• We’re not talking about just the girls: we should reach out to women and their partners at multiple stages in their reproductive lives to better satisfy changing needs.
  • Making family planning priority for the government: it should ensure that free or affordable public-sector contraceptive services reach all women, especially those who are poor, are young or live in rural areas.
  • The quality of post-abortion care services needs to be improved, and the scope of such services needs to be expanded.
  • Let’s not stop only at that – we got to seize the opportunities. Child survival programs, community health programs, and HIV services among others should also be integrated as a all-round service available to women.

I support the work of Family Planning 2020 – a global movement that supports the rights of women and girls to decide – freely and for themselves – whether, when and how many children they want to have. Access to family planning should be a basic human right. 

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Book review: Development as Freedom by Amartya Sen

Sen has written this book in 1999, a year after receiving a Nobel Price in economics for his contributions to welfare economics and social theories. At times dry and repetitive, his work however, provides a broader understanding of development. The academics have many postulates that shaped various aspects of development and tackling poverty but not throughout any of journals and books can one feel the compassion and humanity to such extent as it is in Sen’s book.

The author argues that relationship between poverty, income, inequality, unemployment, mortality, quality of life should be looked through a broad definition of development rather than narrow definitions of utility, efficiency or growth rates. 

Importantly, Sen doesn’t tend to advocate specific approaches to solving problems, but instead seems to have a broader goal of changing the way people discuss and think about developmental issues. Lesson? Development is not simple! There’s no one single problem that we can solve to fix the world and no magic solution for any problem, but rather a variety of factors to consider and several kinds of individual’s freedoms and capabilities to be worked towards.

I highly recommend it to anyone looking to learn something new and willing to tackle difficult subjects.

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‘Thousands have lived without love, no one without water’

‘Thousands have lived without love, no one without water’
W. H. Auden.

I have recently been involved in a potential shallow well construction project. This came on the back of a UK donor visit in February this year and her assessment of the exsiting wells in the Bukhalu area (Eastern Uganda). It was discovered that the failure of constructing a borehole in Busukuya community a few years back has left the local people with a very limited access to water. A few months back the donor has contacted me with the great news of having money available to construct a new shallow well over there.

The work has been initially stalled by the rainy season, however we have now started the pre-construction work. This is the actually the most crucial part : ensuring community involvement from the very beginning. We held an introductory meeting together with the head of the project – Masindi Juma – local engineer from Muyembe, whereby we have informed the community about our plan. Full and enthusiastic involvement of the community in all phases of the water supply process including operation, maintenance and management is the key to a long-term sustainability and success.  We are now working on identification of the possible location of the shallow well, which involves work of a local district water engineer. I am hopeful we can start the construction phase in the next few weeks.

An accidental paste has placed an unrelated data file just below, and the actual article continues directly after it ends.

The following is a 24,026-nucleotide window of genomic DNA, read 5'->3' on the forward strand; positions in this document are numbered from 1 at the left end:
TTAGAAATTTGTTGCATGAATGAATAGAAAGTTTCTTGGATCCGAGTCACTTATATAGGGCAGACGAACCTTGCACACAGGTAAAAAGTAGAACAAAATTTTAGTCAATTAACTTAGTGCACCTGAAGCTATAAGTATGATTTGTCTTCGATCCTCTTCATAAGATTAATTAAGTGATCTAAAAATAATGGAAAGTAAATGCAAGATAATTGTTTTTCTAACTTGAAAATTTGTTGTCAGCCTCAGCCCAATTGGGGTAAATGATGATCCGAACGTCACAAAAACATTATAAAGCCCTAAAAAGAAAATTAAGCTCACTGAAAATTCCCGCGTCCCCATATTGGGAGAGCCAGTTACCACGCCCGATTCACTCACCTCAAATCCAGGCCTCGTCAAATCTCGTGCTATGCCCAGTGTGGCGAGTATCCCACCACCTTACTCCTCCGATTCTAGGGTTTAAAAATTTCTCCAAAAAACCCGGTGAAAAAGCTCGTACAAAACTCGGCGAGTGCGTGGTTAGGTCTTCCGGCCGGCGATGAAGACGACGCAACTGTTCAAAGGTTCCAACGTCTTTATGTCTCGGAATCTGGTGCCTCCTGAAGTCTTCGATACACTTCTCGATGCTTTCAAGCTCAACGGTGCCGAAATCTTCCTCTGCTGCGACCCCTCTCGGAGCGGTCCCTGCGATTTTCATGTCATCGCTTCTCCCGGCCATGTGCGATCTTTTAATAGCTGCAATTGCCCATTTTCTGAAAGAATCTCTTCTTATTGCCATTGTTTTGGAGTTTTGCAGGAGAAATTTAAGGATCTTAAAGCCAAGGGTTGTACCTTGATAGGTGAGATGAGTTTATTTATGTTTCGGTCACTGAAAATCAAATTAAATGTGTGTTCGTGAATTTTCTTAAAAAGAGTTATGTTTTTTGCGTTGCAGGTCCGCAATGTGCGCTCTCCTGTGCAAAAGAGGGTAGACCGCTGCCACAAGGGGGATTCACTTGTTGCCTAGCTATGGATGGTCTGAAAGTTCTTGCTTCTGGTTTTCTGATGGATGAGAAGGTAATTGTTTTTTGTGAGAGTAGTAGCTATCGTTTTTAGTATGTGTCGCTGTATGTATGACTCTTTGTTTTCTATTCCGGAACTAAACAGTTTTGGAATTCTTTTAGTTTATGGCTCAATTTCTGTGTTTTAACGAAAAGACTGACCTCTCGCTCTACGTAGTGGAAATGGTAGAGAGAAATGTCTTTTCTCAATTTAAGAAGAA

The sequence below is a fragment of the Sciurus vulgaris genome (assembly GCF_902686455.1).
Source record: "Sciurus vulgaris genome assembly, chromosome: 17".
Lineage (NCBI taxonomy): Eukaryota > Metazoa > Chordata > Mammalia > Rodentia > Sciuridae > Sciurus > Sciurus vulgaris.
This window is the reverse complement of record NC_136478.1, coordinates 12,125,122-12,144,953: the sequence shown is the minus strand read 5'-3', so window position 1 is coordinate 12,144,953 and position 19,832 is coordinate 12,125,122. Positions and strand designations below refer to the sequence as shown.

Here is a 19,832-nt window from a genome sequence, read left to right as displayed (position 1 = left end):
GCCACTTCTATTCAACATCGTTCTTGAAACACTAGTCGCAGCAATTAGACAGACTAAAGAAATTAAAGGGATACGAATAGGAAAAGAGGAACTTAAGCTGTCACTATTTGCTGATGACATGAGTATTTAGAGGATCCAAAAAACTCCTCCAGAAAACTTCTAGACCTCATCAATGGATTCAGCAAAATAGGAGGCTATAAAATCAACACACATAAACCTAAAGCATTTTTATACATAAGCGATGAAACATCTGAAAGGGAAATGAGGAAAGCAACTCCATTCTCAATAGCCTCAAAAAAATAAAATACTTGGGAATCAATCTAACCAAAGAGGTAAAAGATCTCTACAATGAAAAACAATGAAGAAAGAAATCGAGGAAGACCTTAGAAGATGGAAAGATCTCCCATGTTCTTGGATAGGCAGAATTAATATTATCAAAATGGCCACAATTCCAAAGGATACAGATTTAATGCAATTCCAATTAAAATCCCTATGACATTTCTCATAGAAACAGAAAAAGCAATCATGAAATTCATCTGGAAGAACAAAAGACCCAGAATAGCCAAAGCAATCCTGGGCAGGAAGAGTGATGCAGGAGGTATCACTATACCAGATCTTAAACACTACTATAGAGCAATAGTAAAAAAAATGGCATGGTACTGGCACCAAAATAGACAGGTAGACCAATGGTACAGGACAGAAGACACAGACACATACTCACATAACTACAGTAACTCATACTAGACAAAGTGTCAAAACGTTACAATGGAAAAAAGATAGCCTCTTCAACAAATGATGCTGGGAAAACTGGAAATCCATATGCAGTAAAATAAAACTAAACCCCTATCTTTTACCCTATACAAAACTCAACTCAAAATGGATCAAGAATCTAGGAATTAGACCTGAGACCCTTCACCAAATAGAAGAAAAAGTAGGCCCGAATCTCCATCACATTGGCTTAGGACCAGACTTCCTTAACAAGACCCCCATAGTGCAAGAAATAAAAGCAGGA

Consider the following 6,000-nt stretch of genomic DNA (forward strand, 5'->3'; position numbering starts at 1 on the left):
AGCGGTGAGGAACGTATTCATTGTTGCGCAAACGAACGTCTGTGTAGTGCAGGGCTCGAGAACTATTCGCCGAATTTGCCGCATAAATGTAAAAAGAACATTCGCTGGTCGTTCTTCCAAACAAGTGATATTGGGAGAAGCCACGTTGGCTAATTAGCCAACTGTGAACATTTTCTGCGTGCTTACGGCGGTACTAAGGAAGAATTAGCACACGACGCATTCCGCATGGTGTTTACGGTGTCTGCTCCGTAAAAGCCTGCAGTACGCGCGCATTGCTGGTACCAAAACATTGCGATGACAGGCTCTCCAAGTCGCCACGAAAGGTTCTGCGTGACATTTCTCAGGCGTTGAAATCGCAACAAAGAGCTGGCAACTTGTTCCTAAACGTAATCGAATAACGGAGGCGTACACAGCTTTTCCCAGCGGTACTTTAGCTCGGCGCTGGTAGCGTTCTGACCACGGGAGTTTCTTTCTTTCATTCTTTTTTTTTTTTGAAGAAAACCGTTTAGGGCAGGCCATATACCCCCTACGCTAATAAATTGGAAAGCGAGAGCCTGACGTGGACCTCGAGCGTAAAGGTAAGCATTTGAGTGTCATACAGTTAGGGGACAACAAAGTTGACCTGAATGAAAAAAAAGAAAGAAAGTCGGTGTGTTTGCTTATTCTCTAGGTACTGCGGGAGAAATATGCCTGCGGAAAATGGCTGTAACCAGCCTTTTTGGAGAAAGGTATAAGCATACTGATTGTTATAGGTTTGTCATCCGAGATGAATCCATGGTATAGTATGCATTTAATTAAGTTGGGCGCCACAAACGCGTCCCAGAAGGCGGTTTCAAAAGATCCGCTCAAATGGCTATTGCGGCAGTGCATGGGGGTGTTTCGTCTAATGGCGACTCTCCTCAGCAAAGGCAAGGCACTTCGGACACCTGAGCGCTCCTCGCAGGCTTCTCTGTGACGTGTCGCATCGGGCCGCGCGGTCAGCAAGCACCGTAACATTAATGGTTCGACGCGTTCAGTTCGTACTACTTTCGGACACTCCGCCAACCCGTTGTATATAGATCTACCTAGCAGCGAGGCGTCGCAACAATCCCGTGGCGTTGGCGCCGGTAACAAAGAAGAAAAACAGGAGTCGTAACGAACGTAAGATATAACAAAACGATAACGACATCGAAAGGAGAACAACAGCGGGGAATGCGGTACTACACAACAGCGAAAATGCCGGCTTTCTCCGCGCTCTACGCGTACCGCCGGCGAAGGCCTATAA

While it’s the first of such type of projects for me, being involved only with micro-finance and community work previously, I have been thinking about water a lot recently. The world is still not fully aware of the water crisis many of these countries face as a result of climate change. The scarcity of water can lead to conflicts between communities and countries (already present in India, for example).

Worldwide, sourcing of water is rising faster than the growth in the world’s population. The rise is not just due to higher human consumption of water but is also the result of an increased supply and expansion of existing economic activities. One example is the rising demand of animal protein which is highly water intensive. Food insecurity will likely lead to social unrest, as has been the case in the past.

Speaking to communities in Bulambuli – Nabbongo, Simu, Bukhalu and Muyembe in particular – frequent floods and droughts caused by climate change, pollution of river and expanding population mean sever water shortage and poverty since the crops here depend in 100% on the rain water. Our work is to make them aware of these problems and encourage them to rely more on animal rearing and conduct skill trainings to make them less dependant on farming to sustain the families. If we are to end hunger in Africa by 2025 we need to encourage farmers to move away from cash crops and fragile cropping systems and to adopt sustainable and climate-resilient practices. Apart of moving more to rearing, we could also advocate the mitigation of climate change impact through the use natural systems such as drought-resistant varieties of crops, inter-cropping,more crops variety and more efficient methods of water storage.